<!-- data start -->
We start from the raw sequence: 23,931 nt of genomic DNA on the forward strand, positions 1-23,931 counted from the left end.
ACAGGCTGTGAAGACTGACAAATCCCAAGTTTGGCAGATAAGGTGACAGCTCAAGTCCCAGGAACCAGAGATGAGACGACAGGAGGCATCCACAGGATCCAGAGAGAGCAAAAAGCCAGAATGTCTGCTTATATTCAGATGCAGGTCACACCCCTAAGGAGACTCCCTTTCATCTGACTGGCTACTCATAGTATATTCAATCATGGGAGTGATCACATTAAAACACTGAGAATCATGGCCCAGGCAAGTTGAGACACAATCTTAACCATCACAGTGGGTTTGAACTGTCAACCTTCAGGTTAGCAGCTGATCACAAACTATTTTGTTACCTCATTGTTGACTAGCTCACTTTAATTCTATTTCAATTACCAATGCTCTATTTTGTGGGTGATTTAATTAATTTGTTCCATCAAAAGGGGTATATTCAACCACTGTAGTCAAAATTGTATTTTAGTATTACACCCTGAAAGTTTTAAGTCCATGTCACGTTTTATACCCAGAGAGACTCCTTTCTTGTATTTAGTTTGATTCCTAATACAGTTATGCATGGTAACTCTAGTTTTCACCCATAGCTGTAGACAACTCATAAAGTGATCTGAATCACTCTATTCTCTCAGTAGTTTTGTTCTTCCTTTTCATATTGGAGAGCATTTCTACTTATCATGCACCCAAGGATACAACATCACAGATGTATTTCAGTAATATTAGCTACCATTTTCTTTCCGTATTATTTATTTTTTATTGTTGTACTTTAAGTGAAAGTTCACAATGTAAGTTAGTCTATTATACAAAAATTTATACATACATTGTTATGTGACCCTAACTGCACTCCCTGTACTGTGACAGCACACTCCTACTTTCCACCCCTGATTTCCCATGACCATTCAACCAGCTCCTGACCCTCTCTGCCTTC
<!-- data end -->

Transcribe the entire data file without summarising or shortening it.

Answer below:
We start from the raw sequence: 23,931 nt of genomic DNA on the forward strand, positions 1-23,931 counted from the left end.
ACAGGCTGTGAAGACTGACAAATCCCAAGTTTGGCAGATAAGGTGACAGCTCAAGTCCCAGGAACCAGAGATGAGACGACAGGAGGCATCCACAGGATCCAGAGAGAGCAAAAAGCCAGAATGTCTGCTTATATTCAGATGCAGGTCACACCCCTAAGGAGACTCCCTTTCATCTGACTGGCTACTCATAGTATATTCAATCATGGGAGTGATCACATTAAAACACTGAGAATCATGGCCCAGGCAAGTTGAGACACAATCTTAACCATCACAGTGGGTTTGAACTGTCAACCTTCAGGTTAGCAGCTGATCACAAACTATTTTGTTACCTCATTGTTGACTAGCTCACTTTAATTCTATTTCAATTACCAATGCTCTATTTTGTGGGTGATTTAATTAATTTGTTCCATCAAAAGGGGTATATTCAACCACTGTAGTCAAAATTGTATTTTAGTATTACACCCTGAAAGTTTTAAGTCCATGTCACGTTTTATACCCAGAGAGACTCCTTTCTTGTATTTAGTTTGATTCCTAATACAGTTATGCATGGTAACTCTAGTTTTCACCCATAGCTGTAGACAACTCATAAAGTGATCTGAATCACTCTATTCTCTCAGTAGTTTTGTTCTTCCTTTTCATATTGGAGAGCATTTCTACTTATCATGCACCCAAGGATACAACATCACAGATGTATTTCAGTAATATTAGCTACCATTTTCTTTCCGTATTATTTATTTTTTATTGTTGTACTTTAAGTGAAAGTTCACAATGTAAGTTAGTCTATTATACAAAAATTTATACATACATTGTTATGTGACCCTAACTGCACTCCCTGTACTGTGACAGCACACTCCTACTTTCCACCCCTGATTTCCCATGACCATTCAACCAGCTCCTGACCCTCTCTGCCTTC